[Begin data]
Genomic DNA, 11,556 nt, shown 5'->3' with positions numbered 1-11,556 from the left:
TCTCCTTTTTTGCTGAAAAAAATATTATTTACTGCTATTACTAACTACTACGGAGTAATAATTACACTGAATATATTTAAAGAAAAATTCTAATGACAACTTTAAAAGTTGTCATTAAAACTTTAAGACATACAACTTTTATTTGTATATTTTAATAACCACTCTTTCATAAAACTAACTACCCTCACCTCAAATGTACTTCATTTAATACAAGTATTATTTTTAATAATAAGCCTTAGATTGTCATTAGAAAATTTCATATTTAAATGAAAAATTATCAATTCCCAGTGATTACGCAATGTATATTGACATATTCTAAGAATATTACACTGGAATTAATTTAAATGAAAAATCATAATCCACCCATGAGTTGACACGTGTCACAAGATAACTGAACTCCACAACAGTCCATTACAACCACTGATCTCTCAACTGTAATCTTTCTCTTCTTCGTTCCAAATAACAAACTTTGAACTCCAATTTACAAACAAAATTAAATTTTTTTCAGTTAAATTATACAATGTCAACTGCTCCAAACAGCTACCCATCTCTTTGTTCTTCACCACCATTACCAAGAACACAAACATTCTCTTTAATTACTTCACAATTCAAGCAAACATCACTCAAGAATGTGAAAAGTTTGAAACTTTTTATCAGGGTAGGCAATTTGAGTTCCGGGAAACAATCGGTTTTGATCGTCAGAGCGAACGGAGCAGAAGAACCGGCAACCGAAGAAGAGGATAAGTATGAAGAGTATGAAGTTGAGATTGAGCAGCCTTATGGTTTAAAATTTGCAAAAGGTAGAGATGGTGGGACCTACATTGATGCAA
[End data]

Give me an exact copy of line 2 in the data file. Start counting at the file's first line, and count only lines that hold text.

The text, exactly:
TCTCCTTTTTTGCTGAAAAAAATATTATTTACTGCTATTACTAACTACTACGGAGTAATAATTACACTGAATATATTTAAAGAAAAATTCTAATGACAACTTTAAAAGTTGTCATTAAAACTTTAAGACATACAACTTTTATTTGTATATTTTAATAACCACTCTTTCATAAAACTAACTACCCTCACCTCAAATGTACTTCATTTAATACAAGTATTATTTTTAATAATAAGCCTTAGATTGTCATTAGAAAATTTCATATTTAAATGAAAAATTATCAATTCCCAGTGATTACGCAATGTATATTGACATATTCTAAGAATATTACACTGGAATTAATTTAAATGAAAAATCATAATCCACCCATGAGTTGACACGTGTCACAAGATAACTGAACTCCACAACAGTCCATTACAACCACTGATCTCTCAACTGTAATCTTTCTCTTCTTCGTTCCAAATAACAAACTTTGAACTCCAATTTACAAACAAAATTAAATTTTTTTCAGTTAAATTATACAATGTCAACTGCTCCAAACAGCTACCCATCTCTTTGTTCTTCACCACCATTACCAAGAACACAAACATTCTCTTTAATTACTTCACAATTCAAGCAAACATCACTCAAGAATGTGAAAAGTTTGAAACTTTTTATCAGGGTAGGCAATTTGAGTTCCGGGAAACAATCGGTTTTGATCGTCAGAGCGAACGGAGCAGAAGAACCGGCAACCGAAGAAGAGGATAAGTATGAAGAGTATGAAGTTGAGATTGAGCAGCCTTATGGTTTAAAATTTGCAAAAGGTAGAGATGGTGGGACCTACATTGATGCAA